Monday, September 22, 2008

John McCain and the Magic of the Markets

First some good news: the New York Times reports that Barack Obama and John McCain both believe that the $700 bailout requires greater oversight. The bailout would add as much as five percent of our gross domestic product to the federal indebtedness. But when it comes to loading up on debt, John McCain believes we can go further:
But Mr. McCain said in an interview here with CNBC and The New York Times that he would press on with his plan to extend the Bush tax cuts and to cut others.
Contrary to the warnings of fiscal analysts, he said he believed he could do so and balance the federal budget, which was falling deeper into deficit even before the financial crisis, by the end of his first term.
Perhaps the scale of the bailout hasn't sunk in for Senator McCain. Perhaps he has assimilated Dick Cheney's belief that deficits don't matter. But I find it astonishing that he could seriously say that our national government could extend the Bush tax cuts, add another round of new cuts, finance the bailout, and still balance the budget in his lifetime, let alone in his first term.
The bailout would add $700 billion in spending and borrowing authority—five percent of GDP—to be used to buy impaired assets, which means some of that money is gone. To imagine that we could add five percent of GDP to the national debt, further cut taxes and still balance the budget is delusional.
But wait, there's more:
Mr. McCain also stuck by his support for allowing workers to invest a portion of their Social Security payroll taxes in stocks and bonds, an approach that Democrats call privatization and that Mr. Obama has used to suggest Mr. McCain would subject retirees to excessive market risk.
There are few assets or income source that families have been able to rely on in good times and bad. Home ownership used to be a stable asset for families. Social Security provides a reliable, if modest, income for retirees. But the true believers in the magic of the marketplace would rather that all of our assets be subject to market fluctuations. Back in July, McCain had some startling words on Social Security:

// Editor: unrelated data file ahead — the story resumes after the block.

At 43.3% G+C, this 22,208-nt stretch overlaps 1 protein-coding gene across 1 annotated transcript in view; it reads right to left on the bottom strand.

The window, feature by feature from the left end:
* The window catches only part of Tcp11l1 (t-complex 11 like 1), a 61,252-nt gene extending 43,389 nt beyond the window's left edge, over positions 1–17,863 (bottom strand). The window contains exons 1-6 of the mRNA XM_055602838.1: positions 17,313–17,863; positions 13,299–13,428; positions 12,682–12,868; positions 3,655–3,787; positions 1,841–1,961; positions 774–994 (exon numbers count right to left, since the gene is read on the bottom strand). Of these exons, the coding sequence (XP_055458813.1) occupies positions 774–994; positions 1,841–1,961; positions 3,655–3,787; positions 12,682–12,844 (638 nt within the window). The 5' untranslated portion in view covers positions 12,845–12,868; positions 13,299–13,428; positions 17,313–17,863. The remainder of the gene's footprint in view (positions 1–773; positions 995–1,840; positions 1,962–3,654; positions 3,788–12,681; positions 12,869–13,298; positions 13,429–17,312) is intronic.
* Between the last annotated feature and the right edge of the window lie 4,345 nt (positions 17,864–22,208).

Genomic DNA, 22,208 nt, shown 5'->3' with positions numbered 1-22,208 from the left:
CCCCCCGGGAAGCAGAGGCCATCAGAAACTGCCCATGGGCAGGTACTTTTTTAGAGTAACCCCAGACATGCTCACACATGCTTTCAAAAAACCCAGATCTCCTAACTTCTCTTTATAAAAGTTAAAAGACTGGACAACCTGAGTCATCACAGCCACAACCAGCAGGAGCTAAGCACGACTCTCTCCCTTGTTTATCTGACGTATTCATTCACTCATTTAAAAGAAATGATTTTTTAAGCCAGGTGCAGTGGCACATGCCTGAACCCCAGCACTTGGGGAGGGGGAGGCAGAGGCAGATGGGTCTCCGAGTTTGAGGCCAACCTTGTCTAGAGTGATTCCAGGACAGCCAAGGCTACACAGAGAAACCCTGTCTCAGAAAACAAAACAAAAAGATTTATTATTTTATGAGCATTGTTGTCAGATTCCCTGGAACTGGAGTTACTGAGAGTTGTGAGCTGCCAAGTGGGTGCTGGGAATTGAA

"Americans have got to understand that we are paying present-day retirees with the taxes paid by young workers in America today. And that's a disgrace. It's an absolute disgrace, and it's got to be fixed," he said.
If Social Security is a disgrace, it has been so since it was created during the Great Depression. Current workers have paid the benefits of retirees since the program was created, one year before John McCain was born. Its finances were last adjusted 25 years ago, and is running a surplus. But having worked since FDR isn't good enough for John McCain. In the wake of the worst failure of the financial markets since Herbert Hoover, John McCain sincerely believes that the magic of the marketplace will make Bush's Social Security scheme work, pay for another round of tax cuts and finance the biggest bailout of our lifetime.


Anonymous Anonymous said...

I read this post to mean that Jon McCain is throwing this election.

He is like a boxer taking a dive.

1:17 PM, September 22, 2008  
Anonymous Anonymous said...

This comment has been removed by a blog administrator.

1:17 PM, September 22, 2008  
Blogger Tom Noyes said...

While I sympathize with the sentiments expressed in the previous comment, I have deleted it due to considerable profanity.

2:46 PM, September 22, 2008  

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